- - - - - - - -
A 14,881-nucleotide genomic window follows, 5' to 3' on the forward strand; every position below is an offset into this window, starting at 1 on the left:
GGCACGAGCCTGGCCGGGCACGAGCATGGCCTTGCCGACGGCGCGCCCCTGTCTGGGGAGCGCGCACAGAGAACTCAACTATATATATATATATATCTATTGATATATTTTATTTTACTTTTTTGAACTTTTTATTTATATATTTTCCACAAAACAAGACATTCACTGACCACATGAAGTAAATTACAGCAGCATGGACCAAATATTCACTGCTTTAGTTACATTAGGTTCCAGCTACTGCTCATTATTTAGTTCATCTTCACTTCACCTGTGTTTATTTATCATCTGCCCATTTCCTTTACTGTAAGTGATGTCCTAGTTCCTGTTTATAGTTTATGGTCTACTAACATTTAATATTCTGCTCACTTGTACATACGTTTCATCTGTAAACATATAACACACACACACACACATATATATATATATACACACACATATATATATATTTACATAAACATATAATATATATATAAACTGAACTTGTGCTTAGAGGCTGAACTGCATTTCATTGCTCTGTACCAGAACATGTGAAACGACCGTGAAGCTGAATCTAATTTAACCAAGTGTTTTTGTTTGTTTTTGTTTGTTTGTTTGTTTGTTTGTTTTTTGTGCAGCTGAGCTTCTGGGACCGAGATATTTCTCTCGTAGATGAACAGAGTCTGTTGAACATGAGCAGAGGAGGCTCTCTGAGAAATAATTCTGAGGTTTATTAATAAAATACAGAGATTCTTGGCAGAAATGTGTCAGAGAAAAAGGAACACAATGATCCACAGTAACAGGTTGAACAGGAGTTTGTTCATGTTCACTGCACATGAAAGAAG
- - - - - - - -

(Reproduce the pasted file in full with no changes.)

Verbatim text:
A 14,881-nucleotide genomic window follows, 5' to 3' on the forward strand; every position below is an offset into this window, starting at 1 on the left:
GGCACGAGCCTGGCCGGGCACGAGCATGGCCTTGCCGACGGCGCGCCCCTGTCTGGGGAGCGCGCACAGAGAACTCAACTATATATATATATATATCTATTGATATATTTTATTTTACTTTTTTGAACTTTTTATTTATATATTTTCCACAAAACAAGACATTCACTGACCACATGAAGTAAATTACAGCAGCATGGACCAAATATTCACTGCTTTAGTTACATTAGGTTCCAGCTACTGCTCATTATTTAGTTCATCTTCACTTCACCTGTGTTTATTTATCATCTGCCCATTTCCTTTACTGTAAGTGATGTCCTAGTTCCTGTTTATAGTTTATGGTCTACTAACATTTAATATTCTGCTCACTTGTACATACGTTTCATCTGTAAACATATAACACACACACACACACATATATATATATATACACACACATATATATATATTTACATAAACATATAATATATATATAAACTGAACTTGTGCTTAGAGGCTGAACTGCATTTCATTGCTCTGTACCAGAACATGTGAAACGACCGTGAAGCTGAATCTAATTTAACCAAGTGTTTTTGTTTGTTTTTGTTTGTTTGTTTGTTTGTTTGTTTTTTGTGCAGCTGAGCTTCTGGGACCGAGATATTTCTCTCGTAGATGAACAGAGTCTGTTGAACATGAGCAGAGGAGGCTCTCTGAGAAATAATTCTGAGGTTTATTAATAAAATACAGAGATTCTTGGCAGAAATGTGTCAGAGAAAAAGGAACACAATGATCCACAGTAACAGGTTGAACAGGAGTTTGTTCATGTTCACTGCACATGAAAGAAG